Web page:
A peek inside the bound volumes of The Crimson shows how a picture of life at Harvard in 1910 very different from the Harvard experience one hundred years later. Rising seniors, for example, applied for housing in Holworthy, Hollis, and Thayer for their final year at Harvard — and shortly afterwards, everyone's rooming assignments were posted on the front page of The Crimson.
Football also dominated the headlines of the daily newspaper. The Crimson followed the Harvard team in great detail, covering blow-by-blow not only every game of the season but also everything from coaching styles to future prospects. At the annual Harvard-Yale Game, the two teams tied at 0-0.
The 1910-1911 academic year was also one that saw a number of world-renowned figures come to Harvard. Theodore Roosevelt, Class of 1880, delivered a lecture in Sanders entitled "Applied Morality," supporting the United States' work on the Panama Canal and the country's efforts towards conservation. And that spring, William Jennings Bryan, the soon-to-be Secretary of State famous for his 1896 "Cross of Gold" speech, gave a talk about the importance of strong oratory in the growth of democracy.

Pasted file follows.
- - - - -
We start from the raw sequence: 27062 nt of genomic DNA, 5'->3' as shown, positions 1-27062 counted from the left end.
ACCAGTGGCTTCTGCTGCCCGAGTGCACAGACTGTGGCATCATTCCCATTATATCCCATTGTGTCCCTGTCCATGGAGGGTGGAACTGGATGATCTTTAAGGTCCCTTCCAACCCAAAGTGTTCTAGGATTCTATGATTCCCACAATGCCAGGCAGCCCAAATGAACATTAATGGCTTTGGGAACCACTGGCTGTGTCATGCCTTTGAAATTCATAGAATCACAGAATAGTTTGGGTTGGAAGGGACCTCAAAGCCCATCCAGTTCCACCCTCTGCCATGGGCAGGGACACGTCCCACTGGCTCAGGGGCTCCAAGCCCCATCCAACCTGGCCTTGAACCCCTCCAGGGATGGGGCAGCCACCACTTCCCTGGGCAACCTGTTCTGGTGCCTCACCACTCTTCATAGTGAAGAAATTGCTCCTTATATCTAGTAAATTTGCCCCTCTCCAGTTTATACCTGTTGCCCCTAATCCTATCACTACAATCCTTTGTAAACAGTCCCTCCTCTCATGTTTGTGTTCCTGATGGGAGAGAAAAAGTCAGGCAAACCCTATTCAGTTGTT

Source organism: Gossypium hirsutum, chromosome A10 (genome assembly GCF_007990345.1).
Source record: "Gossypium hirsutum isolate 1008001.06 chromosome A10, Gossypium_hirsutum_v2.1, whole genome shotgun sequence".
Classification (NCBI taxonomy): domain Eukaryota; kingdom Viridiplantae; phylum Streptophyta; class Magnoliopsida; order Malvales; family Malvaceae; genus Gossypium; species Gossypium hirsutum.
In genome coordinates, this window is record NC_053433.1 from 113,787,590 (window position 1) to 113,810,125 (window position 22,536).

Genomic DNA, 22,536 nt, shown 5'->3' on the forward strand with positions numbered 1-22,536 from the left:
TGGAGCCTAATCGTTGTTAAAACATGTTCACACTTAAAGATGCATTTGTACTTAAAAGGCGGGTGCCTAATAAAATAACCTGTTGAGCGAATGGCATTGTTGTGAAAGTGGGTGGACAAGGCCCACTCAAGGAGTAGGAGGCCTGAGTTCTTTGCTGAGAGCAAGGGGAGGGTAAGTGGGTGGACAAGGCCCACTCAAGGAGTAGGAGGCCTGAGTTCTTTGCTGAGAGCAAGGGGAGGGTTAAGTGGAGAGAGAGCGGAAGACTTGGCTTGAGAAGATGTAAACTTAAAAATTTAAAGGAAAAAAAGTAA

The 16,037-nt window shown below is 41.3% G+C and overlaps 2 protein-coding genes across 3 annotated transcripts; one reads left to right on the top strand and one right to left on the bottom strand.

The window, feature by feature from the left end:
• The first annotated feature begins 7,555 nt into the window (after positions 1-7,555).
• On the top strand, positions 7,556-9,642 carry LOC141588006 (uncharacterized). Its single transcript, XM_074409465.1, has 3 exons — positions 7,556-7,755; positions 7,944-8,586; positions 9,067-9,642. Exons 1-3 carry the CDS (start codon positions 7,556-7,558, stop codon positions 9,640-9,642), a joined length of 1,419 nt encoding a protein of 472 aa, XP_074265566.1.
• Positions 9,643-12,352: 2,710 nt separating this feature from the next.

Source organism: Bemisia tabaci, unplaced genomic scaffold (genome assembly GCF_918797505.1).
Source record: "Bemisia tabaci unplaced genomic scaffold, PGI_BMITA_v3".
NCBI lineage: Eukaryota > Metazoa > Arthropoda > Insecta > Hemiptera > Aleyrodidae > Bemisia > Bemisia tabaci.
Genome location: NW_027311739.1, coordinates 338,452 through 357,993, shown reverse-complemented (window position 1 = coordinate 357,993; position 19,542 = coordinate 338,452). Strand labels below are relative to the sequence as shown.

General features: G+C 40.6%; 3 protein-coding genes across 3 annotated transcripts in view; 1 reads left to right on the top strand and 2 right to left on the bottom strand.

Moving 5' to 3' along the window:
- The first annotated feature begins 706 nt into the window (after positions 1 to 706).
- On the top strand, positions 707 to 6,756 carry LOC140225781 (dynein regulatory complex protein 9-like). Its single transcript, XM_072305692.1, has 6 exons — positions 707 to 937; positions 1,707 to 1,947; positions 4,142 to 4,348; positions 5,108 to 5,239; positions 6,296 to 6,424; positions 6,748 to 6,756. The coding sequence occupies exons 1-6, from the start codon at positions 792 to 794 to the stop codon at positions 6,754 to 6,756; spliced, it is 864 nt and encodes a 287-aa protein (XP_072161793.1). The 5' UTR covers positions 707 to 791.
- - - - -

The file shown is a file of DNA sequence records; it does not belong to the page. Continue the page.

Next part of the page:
Meanwhile, on regular school nights, students looked for ways to take a break from schoolwork, much as they do now. While Brain Break had yet to become a tradition, "smokers," tobacco-infused social gatherings, were a fairly common informal social occasion for the Harvard student, and were often assembled by dormitory proctors themselves.
But more elaborate social gatherings also fostered a sense of community among students. In June, a Harbor Party was held for seniors, and an excerpt from the announcement in The Crimson describes what would have went down that day:
"With their drinking cups clasped in their soft little fingers, their pudgy little maulers clutching the tin tubas, and their pretty childish prattle fascinating the motherly bystanders, the Seniors will Subway to Park and thence to the Broad and Wide Way that leadeth to the berth of King Philip."